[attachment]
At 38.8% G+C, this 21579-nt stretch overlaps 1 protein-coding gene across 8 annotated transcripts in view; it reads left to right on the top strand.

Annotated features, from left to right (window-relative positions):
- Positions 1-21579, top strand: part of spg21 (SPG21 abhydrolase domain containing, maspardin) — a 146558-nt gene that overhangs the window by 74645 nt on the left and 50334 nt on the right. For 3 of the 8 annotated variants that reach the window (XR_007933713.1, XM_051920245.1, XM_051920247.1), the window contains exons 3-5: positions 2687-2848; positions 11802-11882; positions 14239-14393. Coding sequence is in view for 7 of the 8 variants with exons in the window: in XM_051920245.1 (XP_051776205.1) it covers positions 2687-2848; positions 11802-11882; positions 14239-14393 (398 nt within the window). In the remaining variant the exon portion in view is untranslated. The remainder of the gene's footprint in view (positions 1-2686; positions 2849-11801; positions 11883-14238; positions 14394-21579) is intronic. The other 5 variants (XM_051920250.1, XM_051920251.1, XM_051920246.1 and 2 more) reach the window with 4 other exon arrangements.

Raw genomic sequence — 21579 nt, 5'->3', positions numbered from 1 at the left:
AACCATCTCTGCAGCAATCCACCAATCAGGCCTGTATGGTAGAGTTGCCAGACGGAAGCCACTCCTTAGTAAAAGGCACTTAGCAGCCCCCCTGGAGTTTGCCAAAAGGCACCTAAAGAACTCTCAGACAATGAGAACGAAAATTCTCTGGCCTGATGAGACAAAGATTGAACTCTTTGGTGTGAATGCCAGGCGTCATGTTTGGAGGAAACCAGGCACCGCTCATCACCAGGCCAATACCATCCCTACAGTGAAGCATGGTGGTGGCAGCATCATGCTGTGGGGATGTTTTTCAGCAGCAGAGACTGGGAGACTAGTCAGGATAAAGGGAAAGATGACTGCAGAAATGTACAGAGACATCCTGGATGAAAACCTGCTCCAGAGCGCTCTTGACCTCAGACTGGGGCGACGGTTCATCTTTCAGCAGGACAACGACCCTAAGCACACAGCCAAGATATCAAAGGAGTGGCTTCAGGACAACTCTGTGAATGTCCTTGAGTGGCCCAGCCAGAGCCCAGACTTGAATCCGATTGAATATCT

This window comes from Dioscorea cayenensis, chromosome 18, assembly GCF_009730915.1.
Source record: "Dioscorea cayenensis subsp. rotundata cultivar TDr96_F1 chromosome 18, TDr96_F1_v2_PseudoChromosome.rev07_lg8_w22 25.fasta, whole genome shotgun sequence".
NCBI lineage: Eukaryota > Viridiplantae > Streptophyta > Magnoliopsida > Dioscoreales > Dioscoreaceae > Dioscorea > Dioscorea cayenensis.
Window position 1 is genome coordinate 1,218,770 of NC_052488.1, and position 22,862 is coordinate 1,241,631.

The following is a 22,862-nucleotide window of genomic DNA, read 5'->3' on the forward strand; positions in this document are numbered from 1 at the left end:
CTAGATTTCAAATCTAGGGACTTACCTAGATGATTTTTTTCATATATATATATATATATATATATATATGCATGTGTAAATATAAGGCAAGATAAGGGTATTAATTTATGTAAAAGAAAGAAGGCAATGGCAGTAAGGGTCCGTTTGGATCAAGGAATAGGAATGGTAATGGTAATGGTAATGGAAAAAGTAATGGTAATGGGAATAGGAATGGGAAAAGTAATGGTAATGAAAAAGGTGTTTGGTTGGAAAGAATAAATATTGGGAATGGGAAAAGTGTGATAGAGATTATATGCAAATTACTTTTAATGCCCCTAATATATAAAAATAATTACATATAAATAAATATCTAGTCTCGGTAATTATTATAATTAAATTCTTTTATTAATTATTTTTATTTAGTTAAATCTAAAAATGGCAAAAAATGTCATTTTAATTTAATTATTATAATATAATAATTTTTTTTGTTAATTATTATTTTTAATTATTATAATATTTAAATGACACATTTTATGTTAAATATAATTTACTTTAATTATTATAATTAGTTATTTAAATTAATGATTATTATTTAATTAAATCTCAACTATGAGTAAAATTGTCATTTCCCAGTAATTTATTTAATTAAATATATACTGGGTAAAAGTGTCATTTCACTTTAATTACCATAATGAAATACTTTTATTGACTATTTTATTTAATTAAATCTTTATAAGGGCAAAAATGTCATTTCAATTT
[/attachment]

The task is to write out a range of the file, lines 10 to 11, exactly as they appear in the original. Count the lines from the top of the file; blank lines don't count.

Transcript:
The following is a 22,862-nucleotide window of genomic DNA, read 5'->3' on the forward strand; positions in this document are numbered from 1 at the left end:
CTAGATTTCAAATCTAGGGACTTACCTAGATGATTTTTTTCATATATATATATATATATATATATATATGCATGTGTAAATATAAGGCAAGATAAGGGTATTAATTTATGTAAAAGAAAGAAGGCAATGGCAGTAAGGGTCCGTTTGGATCAAGGAATAGGAATGGTAATGGTAATGGTAATGGAAAAAGTAATGGTAATGGGAATAGGAATGGGAAAAGTAATGGTAATGAAAAAGGTGTTTGGTTGGAAAGAATAAATATTGGGAATGGGAAAAGTGTGATAGAGATTATATGCAAATTACTTTTAATGCCCCTAATATATAAAAATAATTACATATAAATAAATATCTAGTCTCGGTAATTATTATAATTAAATTCTTTTATTAATTATTTTTATTTAGTTAAATCTAAAAATGGCAAAAAATGTCATTTTAATTTAATTATTATAATATAATAATTTTTTTTGTTAATTATTATTTTTAATTATTATAATATTTAAATGACACATTTTATGTTAAATATAATTTACTTTAATTATTATAATTAGTTATTTAAATTAATGATTATTATTTAATTAAATCTCAACTATGAGTAAAATTGTCATTTCCCAGTAATTTATTTAATTAAATATATACTGGGTAAAAGTGTCATTTCACTTTAATTACCATAATGAAATACTTTTATTGACTATTTTATTTAATTAAATCTTTATAAGGGCAAAAATGTCATTTCAATTT